Gear Oil for 8 3/4 with Suregrip

Engine, Transmission & Driveline

  1. Kristof

    Kristof New Member

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    8880C466-D09D-4CD9-86D1-FE3AA34C58CD.jpeg F19FEBC3-7248-45AE-B0D0-A6913D2F8371.jpeg 0EA387DD-1239-44EC-862C-C4451E0B19DF.jpeg Hi, i’m looking to replace the oil in the rear end of my ‘66 Fury.
    Question 1: I have 2 litres of EP90 gear oil, API GL-4, for classic car use. Can I use this or is GL-5 called for?
    Question 2: How much limited slip additive do I have to add (Mopar MS10111)?
    Any toughts?
     
  2. cbarge

    cbarge World Famous Barge in a Budget FCBO Gold Member

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    Never heard of that brand gear oil before.
    Is it for cars of the 20-30-40's?
    It appears to be a straight 90 weight not a multi viscosity type oil.

    Nothing special about the gear oil requirements for your car.
    80w90 and the conditioner is fine.
    GL5 synthetic 75w90 or 75w140 works too.
    Once you go synthetic you cannot go back to regular gear oil.
     
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  3. Kristof

    Kristof New Member

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    Thanks for your answer.
    Kroon Oil is a Dutch oil company, they have a big classic car range and their products are distributed in Belgium as well.
    It’s a mineral monograde oil that should be compatible with old seals to prevent leaks.
     
  4. stubs300

    stubs300 Senior Member

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    Doesn't it say how much to add on the bottle?
     
  5. Kristof

    Kristof New Member

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    The package says 2-5% by gear lubricant weight, which is quite a margin. I’ll probably go for 5%...
     
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  6. twostick

    twostick Senior Member

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    The last one I filled up I used 75w90 and the whole 4oz bottle of friction modifier.

    Kevin
     
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  7. MoPar Maniac

    MoPar Maniac Well-Known Member

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    Who says you can't go back to dino oil after using synthetic?
     
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  8. 3C's & a D?

    3C's & a D? Senior Member

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    I am wondering that too. And I had to look up the product mentioned because the can says "transmission oil", as suspected it's straight 90 weight and will be good. I also always use the full bottle of additive.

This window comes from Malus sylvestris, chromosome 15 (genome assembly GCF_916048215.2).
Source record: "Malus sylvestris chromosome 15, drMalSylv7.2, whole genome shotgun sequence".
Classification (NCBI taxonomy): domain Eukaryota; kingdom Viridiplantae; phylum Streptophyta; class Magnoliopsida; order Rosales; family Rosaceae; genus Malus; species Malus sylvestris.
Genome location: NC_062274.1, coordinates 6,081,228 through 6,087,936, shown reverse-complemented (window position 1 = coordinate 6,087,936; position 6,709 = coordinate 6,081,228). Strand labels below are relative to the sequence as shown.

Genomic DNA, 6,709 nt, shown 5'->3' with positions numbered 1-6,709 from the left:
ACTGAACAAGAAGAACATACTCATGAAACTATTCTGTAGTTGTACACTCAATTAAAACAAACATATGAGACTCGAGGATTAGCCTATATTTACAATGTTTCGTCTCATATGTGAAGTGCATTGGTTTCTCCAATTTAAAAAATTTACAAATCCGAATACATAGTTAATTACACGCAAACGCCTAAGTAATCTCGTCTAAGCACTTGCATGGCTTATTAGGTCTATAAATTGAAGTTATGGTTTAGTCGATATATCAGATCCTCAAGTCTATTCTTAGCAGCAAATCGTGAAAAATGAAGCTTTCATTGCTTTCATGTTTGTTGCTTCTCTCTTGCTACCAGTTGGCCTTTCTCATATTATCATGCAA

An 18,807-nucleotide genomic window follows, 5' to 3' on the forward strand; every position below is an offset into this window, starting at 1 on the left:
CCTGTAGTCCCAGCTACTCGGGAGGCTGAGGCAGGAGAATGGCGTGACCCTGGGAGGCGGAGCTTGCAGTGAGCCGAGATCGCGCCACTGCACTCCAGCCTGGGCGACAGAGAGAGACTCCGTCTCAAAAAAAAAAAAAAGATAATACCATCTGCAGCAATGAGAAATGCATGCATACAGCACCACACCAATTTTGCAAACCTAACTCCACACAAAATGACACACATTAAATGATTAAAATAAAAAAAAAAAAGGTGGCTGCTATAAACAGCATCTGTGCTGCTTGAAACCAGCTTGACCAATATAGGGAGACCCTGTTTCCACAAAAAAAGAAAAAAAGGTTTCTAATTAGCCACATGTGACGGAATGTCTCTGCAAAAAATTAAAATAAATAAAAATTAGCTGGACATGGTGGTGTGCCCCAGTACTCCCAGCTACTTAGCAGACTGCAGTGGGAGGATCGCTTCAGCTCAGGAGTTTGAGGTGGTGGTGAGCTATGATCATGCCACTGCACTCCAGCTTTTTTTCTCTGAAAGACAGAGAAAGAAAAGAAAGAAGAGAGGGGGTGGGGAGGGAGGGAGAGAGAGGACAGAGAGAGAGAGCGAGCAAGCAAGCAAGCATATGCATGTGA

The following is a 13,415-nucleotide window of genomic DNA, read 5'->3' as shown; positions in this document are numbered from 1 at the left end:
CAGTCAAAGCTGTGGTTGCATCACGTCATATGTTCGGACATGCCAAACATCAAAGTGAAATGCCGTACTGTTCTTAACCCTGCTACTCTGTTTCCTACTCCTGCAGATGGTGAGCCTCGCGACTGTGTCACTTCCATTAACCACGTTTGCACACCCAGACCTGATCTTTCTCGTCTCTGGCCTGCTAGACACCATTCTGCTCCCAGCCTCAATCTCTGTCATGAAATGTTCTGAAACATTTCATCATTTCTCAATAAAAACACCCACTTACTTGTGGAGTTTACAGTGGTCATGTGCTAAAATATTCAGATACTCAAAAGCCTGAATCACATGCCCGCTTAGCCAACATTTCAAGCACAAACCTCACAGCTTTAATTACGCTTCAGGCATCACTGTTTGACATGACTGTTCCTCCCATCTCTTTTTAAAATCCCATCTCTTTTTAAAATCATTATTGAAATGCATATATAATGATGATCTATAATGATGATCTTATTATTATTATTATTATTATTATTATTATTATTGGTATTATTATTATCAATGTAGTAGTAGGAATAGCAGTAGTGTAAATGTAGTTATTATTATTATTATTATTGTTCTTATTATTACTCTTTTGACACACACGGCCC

9. MoPar Maniac

    MoPar Maniac Well-Known Member

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    It meets GL4 specs. If that rear calls for that oil Bob's yer uncle.
     
  10. cbarge

    cbarge World Famous Barge in a Budget FCBO Gold Member

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    I use a full bottle of conditioner.
    Although not necessary but have access to a hoist, i run the car at idle in gear on the hoist to circulate the conditioner.
    A good drive does the same.
     
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  11. CBODY67

    CBODY67 Old Man with a Hat

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    (that "can't go back" reminds me of something other than rear axle grease)

    I believe the FSM details which type of oil is needed (GL specs and viscosity), plus how much conditioner to use? I believe the GL spec refers to how much "white metal"/brass is in the particular gearbox (differential gears in this case)?

    I would prefer the multi-vis lube, even if it's just 85W90. With the original seals, or seals from that era's production, it might be better to stay with the "dino" lube. If the seals are "recent", then synthetic might not degrade them (softening).

    Some modern lube state they work with limited slip axles, as if they build ONE lube for everything, now. But I also suspect this also relates to the change to the governor-controlled clutch lock-up (unlocked until it locks) rather than the earlier style with the springs applying the clutches (locked until it unlocks -- which needs the additive to smooth clutch slippage during turns). But later on, GM advocated using their additive with the "unlocked until it locks" PTrac units. However large their additive bottle was, one bottle per rear diff lube change.